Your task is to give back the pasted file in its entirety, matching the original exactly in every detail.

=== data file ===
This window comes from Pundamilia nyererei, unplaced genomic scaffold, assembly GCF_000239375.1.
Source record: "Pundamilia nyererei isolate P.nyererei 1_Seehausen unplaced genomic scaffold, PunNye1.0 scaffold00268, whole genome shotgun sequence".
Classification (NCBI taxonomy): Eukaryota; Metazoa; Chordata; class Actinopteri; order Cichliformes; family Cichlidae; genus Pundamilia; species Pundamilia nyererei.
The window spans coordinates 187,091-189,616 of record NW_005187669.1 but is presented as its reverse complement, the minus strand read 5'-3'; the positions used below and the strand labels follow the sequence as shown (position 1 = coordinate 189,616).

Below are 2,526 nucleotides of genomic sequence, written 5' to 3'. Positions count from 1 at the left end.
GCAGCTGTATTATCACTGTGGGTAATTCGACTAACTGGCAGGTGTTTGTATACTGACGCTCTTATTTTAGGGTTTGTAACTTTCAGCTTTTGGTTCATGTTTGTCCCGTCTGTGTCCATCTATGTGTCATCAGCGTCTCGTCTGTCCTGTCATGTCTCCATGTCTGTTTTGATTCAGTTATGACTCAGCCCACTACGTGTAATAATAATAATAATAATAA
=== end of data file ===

This window comes from Pundamilia nyererei, unplaced genomic scaffold, assembly GCF_000239375.1.
Source record: "Pundamilia nyererei isolate P.nyererei 1_Seehausen unplaced genomic scaffold, PunNye1.0 scaffold00268, whole genome shotgun sequence".
Classification (NCBI taxonomy): Eukaryota; Metazoa; Chordata; class Actinopteri; order Cichliformes; family Cichlidae; genus Pundamilia; species Pundamilia nyererei.
The window spans coordinates 187,091-189,616 of record NW_005187669.1 but is presented as its reverse complement, the minus strand read 5'-3'; the positions used below and the strand labels follow the sequence as shown (position 1 = coordinate 189,616).

Below are 2,526 nucleotides of genomic sequence, written 5' to 3'. Positions count from 1 at the left end.
GCAGCTGTATTATCACTGTGGGTAATTCGACTAACTGGCAGGTGTTTGTATACTGACGCTCTTATTTTAGGGTTTGTAACTTTCAGCTTTTGGTTCATGTTTGTCCCGTCTGTGTCCATCTATGTGTCATCAGCGTCTCGTCTGTCCTGTCATGTCTCCATGTCTGTTTTGATTCAGTTATGACTCAGCCCACTACGTGTAATAATAATAATAATAATAA